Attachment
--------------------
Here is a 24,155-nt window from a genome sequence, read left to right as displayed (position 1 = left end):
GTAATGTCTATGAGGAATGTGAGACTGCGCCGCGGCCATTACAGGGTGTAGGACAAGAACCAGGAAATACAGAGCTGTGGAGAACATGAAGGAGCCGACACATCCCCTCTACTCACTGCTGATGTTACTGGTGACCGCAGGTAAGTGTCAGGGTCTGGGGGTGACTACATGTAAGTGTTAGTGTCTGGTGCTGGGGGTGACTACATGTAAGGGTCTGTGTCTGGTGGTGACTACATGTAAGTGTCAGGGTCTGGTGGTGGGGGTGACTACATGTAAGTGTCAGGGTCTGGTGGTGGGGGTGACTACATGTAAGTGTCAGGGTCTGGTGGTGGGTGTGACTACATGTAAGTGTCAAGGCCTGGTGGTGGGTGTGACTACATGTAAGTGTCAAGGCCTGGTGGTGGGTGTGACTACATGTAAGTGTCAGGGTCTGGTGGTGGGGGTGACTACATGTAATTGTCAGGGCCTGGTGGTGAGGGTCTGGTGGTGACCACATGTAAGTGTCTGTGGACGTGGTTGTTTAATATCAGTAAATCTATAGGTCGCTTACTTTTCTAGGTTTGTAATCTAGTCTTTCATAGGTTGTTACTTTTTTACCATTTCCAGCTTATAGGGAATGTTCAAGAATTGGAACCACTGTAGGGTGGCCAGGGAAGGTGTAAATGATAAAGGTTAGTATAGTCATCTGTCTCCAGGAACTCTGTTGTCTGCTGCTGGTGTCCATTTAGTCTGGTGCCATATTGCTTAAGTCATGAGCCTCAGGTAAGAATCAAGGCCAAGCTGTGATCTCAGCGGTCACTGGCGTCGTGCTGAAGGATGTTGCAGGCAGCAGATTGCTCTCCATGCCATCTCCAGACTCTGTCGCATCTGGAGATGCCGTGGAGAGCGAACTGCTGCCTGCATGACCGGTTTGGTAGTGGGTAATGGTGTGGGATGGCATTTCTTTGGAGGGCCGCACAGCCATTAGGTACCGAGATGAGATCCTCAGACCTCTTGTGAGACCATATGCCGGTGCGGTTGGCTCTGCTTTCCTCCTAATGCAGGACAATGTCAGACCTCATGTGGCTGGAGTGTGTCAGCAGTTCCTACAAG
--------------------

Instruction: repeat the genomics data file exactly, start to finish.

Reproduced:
Here is a 24,155-nt window from a genome sequence, read left to right as displayed (position 1 = left end):
GTAATGTCTATGAGGAATGTGAGACTGCGCCGCGGCCATTACAGGGTGTAGGACAAGAACCAGGAAATACAGAGCTGTGGAGAACATGAAGGAGCCGACACATCCCCTCTACTCACTGCTGATGTTACTGGTGACCGCAGGTAAGTGTCAGGGTCTGGGGGTGACTACATGTAAGTGTTAGTGTCTGGTGCTGGGGGTGACTACATGTAAGGGTCTGTGTCTGGTGGTGACTACATGTAAGTGTCAGGGTCTGGTGGTGGGGGTGACTACATGTAAGTGTCAGGGTCTGGTGGTGGGGGTGACTACATGTAAGTGTCAGGGTCTGGTGGTGGGTGTGACTACATGTAAGTGTCAAGGCCTGGTGGTGGGTGTGACTACATGTAAGTGTCAAGGCCTGGTGGTGGGTGTGACTACATGTAAGTGTCAGGGTCTGGTGGTGGGGGTGACTACATGTAATTGTCAGGGCCTGGTGGTGAGGGTCTGGTGGTGACCACATGTAAGTGTCTGTGGACGTGGTTGTTTAATATCAGTAAATCTATAGGTCGCTTACTTTTCTAGGTTTGTAATCTAGTCTTTCATAGGTTGTTACTTTTTTACCATTTCCAGCTTATAGGGAATGTTCAAGAATTGGAACCACTGTAGGGTGGCCAGGGAAGGTGTAAATGATAAAGGTTAGTATAGTCATCTGTCTCCAGGAACTCTGTTGTCTGCTGCTGGTGTCCATTTAGTCTGGTGCCATATTGCTTAAGTCATGAGCCTCAGGTAAGAATCAAGGCCAAGCTGTGATCTCAGCGGTCACTGGCGTCGTGCTGAAGGATGTTGCAGGCAGCAGATTGCTCTCCATGCCATCTCCAGACTCTGTCGCATCTGGAGATGCCGTGGAGAGCGAACTGCTGCCTGCATGACCGGTTTGGTAGTGGGTAATGGTGTGGGATGGCATTTCTTTGGAGGGCCGCACAGCCATTAGGTACCGAGATGAGATCCTCAGACCTCTTGTGAGACCATATGCCGGTGCGGTTGGCTCTGCTTTCCTCCTAATGCAGGACAATGTCAGACCTCATGTGGCTGGAGTGTGTCAGCAGTTCCTACAAG